adjust a setting of at least one of a plurality of vehicle subsystems according to an assigned operating mode when a vehicle enters one of the segments; and
actuate the vehicle subsystems according to the assigned operating mode;
wherein the assigned operating mode is one of a plurality of operating modes, each operating mode including at least one predetermined setting for each one of the vehicle subsystems, the predetermined settings for each operating mode defined according to data collected from operation of the vehicle in the route by a specific user.
2. The system of claim 1, wherein the instructions further include instructions to adjust the setting upon reaching one of the transition points.
3. The system of claim 1, wherein the route includes a start point and wherein the instructions further include instructions to actuate the vehicle subsystems to move the vehicle along the predetermined route for a plurality of laps, each lap starting from the start point and ending upon arriving to the start point and including the assigned operating modes for each of the segments of the route.
4. The system of claim 3, wherein the plurality of laps includes a first lap and a second lap, and wherein the assigned operating mode for at least one of the segments of the route during the second lap is different than the assigned operating mode for the segment of the route for the first lap.
5. The system of claim 1, wherein the vehicle subsystems include at least one of a suspension subsystem, a propulsion subsystem, and a steering subsystem.
6. The system of claim 1, wherein the instructions further include instructions to identify one of the segments that includes a portion having a radius of curvature below a predetermined radius of curvature threshold.
7. The system of claim 6, wherein the instructions further include instructions to assign one of the operating modes to the segment that includes the portion having the radius of curvature below the predetermined radius of curvature threshold.
8. The system of claim 1, wherein the instructions further include instructions to identify one of the segments that includes a portion having a radius of curvature exceeding a predetermined radius of curvature threshold and to assign one of the operating modes to the one of the segments.
9. The system of claim 1, wherein the instructions further include instructions to assign one of the operating modes to one of the segments lacking an assigned operating mode.
10. The system of claim 1, wherein the instructions further include instructions to receive the transition points from a second user.
11. A method, comprising:
identifying a plurality of segments of a predetermined route based on a plurality of transition points;
adjusting a setting of at least one of a plurality of vehicle subsystems according to an assigned operating mode when a vehicle enters one of the segments; and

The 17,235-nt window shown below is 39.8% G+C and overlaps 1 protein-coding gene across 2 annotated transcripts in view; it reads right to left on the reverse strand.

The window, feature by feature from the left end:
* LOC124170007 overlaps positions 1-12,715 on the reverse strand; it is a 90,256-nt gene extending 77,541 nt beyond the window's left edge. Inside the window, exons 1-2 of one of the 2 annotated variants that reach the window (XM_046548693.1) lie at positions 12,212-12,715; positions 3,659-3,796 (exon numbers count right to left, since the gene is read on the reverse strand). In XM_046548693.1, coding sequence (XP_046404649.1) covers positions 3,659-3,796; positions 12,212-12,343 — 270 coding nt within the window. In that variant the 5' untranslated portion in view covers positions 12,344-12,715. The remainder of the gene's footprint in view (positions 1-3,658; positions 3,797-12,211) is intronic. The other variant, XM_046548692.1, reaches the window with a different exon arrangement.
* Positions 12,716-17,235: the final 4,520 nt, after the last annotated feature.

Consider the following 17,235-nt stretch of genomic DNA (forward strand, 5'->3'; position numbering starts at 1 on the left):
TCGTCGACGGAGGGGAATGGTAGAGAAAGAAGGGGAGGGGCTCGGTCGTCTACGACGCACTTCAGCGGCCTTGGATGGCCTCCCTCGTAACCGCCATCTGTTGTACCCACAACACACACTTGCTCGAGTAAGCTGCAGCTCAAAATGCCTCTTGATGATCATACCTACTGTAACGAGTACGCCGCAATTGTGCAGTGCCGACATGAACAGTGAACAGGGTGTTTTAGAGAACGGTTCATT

actuating the vehicle subsystems according to the assigned operating mode;
wherein the assigned operating mode is one of a plurality of operating modes, each operating mode including at least one predetermined setting for each one of the vehicle subsystems, the predetermined settings for each operating mode defined according to data collected from operation of the vehicle in the route by a specific user.
12. The method of claim 11, further comprising adjusting the setting upon reaching one of the transition points.
13. The method of claim 11, wherein the route includes a start point and wherein the method further comprises actuating the vehicle subsystems to move the vehicle along the predetermined route for a plurality of laps, each lap starting from the start point and ending upon arriving to the start point and including the assigned operating modes for each of the segments of the route.
14. The method of claim 13, wherein the plurality of laps includes a first lap and a second lap, and wherein the assigned operating mode for at least one of the segments of the route during the second lap is different than the assigned operating mode for the segment of the route for the first lap.
15. The method of claim 11, wherein the vehicle subsystems include at least one of a suspension subsystem, a propulsion subsystem, and a steering subsystem.
16. The method of claim 11, further comprising identifying one of the segments that includes a portion having a radius of curvature below a predetermined radius of curvature threshold.
17. The method of claim 16, further comprising assigning one of the operating modes to the segment that includes the portion having the radius of curvature below the predetermined radius of curvature threshold.
18. The method of claim 17, further comprising identifying one of the segments that includes a portion having a radius of curvature exceeding a predetermined radius of curvature threshold and to assign one of the operating modes to the one of the segments.
19. The method of claim 11, further comprising assigning one of the operating modes to one of the segments lacking an assigned operating mode.
20. The method of claim 11, further comprising receiving the transition points from a second user.